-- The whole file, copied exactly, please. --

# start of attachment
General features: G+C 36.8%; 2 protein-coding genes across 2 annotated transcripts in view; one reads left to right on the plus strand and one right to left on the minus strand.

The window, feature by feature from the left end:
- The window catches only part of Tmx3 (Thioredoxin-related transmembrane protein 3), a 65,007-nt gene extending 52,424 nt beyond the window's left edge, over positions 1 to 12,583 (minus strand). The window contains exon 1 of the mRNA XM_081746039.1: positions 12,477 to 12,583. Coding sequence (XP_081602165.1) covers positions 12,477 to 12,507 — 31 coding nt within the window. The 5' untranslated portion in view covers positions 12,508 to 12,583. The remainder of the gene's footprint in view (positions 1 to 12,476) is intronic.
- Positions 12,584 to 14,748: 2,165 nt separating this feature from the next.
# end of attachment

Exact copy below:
General features: G+C 36.8%; 2 protein-coding genes across 2 annotated transcripts in view; one reads left to right on the plus strand and one right to left on the minus strand.

The window, feature by feature from the left end:
- The window catches only part of Tmx3 (Thioredoxin-related transmembrane protein 3), a 65,007-nt gene extending 52,424 nt beyond the window's left edge, over positions 1 to 12,583 (minus strand). The window contains exon 1 of the mRNA XM_081746039.1: positions 12,477 to 12,583. Coding sequence (XP_081602165.1) covers positions 12,477 to 12,507 — 31 coding nt within the window. The 5' untranslated portion in view covers positions 12,508 to 12,583. The remainder of the gene's footprint in view (positions 1 to 12,476) is intronic.
- Positions 12,584 to 14,748: 2,165 nt separating this feature from the next.